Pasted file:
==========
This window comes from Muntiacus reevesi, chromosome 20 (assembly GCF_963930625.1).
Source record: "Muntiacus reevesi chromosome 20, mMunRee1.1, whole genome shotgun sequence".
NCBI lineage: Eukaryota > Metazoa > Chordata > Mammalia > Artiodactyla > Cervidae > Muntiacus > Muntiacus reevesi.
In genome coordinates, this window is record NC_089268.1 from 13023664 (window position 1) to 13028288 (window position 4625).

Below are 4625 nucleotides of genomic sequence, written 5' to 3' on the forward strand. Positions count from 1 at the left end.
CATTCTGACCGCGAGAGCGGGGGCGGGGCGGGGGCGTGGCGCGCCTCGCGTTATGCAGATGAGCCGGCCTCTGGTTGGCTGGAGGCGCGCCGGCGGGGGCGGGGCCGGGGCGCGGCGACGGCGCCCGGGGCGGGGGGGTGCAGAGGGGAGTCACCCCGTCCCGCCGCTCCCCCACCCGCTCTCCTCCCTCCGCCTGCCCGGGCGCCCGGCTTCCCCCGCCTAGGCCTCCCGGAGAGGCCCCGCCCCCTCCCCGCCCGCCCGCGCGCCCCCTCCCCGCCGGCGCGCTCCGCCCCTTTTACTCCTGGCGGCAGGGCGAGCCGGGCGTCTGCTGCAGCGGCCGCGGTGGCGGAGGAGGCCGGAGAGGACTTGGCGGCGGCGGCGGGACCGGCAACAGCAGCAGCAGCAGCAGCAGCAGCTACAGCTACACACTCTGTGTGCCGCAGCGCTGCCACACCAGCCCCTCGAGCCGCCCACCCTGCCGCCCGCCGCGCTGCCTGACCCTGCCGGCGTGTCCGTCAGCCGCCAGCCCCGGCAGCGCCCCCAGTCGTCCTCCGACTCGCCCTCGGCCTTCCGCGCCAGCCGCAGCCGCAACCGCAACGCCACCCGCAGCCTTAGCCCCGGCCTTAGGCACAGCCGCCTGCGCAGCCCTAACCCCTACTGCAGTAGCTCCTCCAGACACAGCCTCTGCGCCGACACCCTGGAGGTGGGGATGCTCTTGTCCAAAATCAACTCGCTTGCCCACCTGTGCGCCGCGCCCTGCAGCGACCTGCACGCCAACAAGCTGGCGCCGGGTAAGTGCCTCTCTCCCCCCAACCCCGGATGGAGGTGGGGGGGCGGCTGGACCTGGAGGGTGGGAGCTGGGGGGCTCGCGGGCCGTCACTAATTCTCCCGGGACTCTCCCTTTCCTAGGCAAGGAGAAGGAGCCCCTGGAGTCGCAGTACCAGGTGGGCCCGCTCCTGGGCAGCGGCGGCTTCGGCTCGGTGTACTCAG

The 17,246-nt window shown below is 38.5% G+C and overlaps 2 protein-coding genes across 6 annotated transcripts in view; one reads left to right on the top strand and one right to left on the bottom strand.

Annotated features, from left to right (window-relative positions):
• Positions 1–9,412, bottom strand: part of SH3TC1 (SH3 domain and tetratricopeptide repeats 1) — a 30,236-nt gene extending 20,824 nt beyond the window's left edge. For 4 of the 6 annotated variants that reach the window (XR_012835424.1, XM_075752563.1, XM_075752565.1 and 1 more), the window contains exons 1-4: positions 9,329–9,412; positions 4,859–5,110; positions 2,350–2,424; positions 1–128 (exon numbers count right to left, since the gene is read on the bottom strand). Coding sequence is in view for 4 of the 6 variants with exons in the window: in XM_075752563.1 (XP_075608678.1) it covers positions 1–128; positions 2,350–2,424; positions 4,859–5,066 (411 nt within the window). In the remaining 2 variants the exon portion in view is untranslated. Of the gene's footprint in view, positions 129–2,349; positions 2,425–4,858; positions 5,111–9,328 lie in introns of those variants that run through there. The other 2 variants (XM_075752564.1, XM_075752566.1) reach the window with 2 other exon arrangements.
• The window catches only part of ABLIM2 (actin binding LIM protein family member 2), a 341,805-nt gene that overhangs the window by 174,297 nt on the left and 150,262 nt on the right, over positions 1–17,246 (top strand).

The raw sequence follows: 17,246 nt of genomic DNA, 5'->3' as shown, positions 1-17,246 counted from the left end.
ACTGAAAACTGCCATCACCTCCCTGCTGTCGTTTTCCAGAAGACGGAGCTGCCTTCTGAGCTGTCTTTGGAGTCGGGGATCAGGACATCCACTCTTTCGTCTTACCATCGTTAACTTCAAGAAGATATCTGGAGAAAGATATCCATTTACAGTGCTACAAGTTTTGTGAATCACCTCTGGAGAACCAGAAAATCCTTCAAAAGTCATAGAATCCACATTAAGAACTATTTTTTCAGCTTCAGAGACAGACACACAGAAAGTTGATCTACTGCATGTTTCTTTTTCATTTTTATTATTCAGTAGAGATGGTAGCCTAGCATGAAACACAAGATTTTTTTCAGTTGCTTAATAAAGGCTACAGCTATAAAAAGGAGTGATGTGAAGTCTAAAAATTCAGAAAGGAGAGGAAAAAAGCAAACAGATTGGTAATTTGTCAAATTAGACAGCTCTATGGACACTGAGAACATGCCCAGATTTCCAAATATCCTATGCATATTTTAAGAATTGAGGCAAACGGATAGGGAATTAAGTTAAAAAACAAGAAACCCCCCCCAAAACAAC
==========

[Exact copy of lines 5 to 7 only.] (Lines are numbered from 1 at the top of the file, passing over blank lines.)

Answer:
Below are 4625 nucleotides of genomic sequence, written 5' to 3' on the forward strand. Positions count from 1 at the left end.
CATTCTGACCGCGAGAGCGGGGGCGGGGCGGGGGCGTGGCGCGCCTCGCGTTATGCAGATGAGCCGGCCTCTGGTTGGCTGGAGGCGCGCCGGCGGGGGCGGGGCCGGGGCGCGGCGACGGCGCCCGGGGCGGGGGGGTGCAGAGGGGAGTCACCCCGTCCCGCCGCTCCCCCACCCGCTCTCCTCCCTCCGCCTGCCCGGGCGCCCGGCTTCCCCCGCCTAGGCCTCCCGGAGAGGCCCCGCCCCCTCCCCGCCCGCCCGCGCGCCCCCTCCCCGCCGGCGCGCTCCGCCCCTTTTACTCCTGGCGGCAGGGCGAGCCGGGCGTCTGCTGCAGCGGCCGCGGTGGCGGAGGAGGCCGGAGAGGACTTGGCGGCGGCGGCGGGACCGGCAACAGCAGCAGCAGCAGCAGCAGCAGCTACAGCTACACACTCTGTGTGCCGCAGCGCTGCCACACCAGCCCCTCGAGCCGCCCACCCTGCCGCCCGCCGCGCTGCCTGACCCTGCCGGCGTGTCCGTCAGCCGCCAGCCCCGGCAGCGCCCCCAGTCGTCCTCCGACTCGCCCTCGGCCTTCCGCGCCAGCCGCAGCCGCAACCGCAACGCCACCCGCAGCCTTAGCCCCGGCCTTAGGCACAGCCGCCTGCGCAGCCCTAACCCCTACTGCAGTAGCTCCTCCAGACACAGCCTCTGCGCCGACACCCTGGAGGTGGGGATGCTCTTGTCCAAAATCAACTCGCTTGCCCACCTGTGCGCCGCGCCCTGCAGCGACCTGCACGCCAACAAGCTGGCGCCGGGTAAGTGCCTCTCTCCCCCCAACCCCGGATGGAGGTGGGGGGGCGGCTGGACCTGGAGGGTGGGAGCTGGGGGGCTCGCGGGCCGTCACTAATTCTCCCGGGACTCTCCCTTTCCTAGGCAAGGAGAAGGAGCCCCTGGAGTCGCAGTACCAGGTGGGCCCGCTCCTGGGCAGCGGCGGCTTCGGCTCGGTGTACTCAG

The 17,246-nt window shown below is 38.5% G+C and overlaps 2 protein-coding genes across 6 annotated transcripts in view; one reads left to right on the top strand and one right to left on the bottom strand.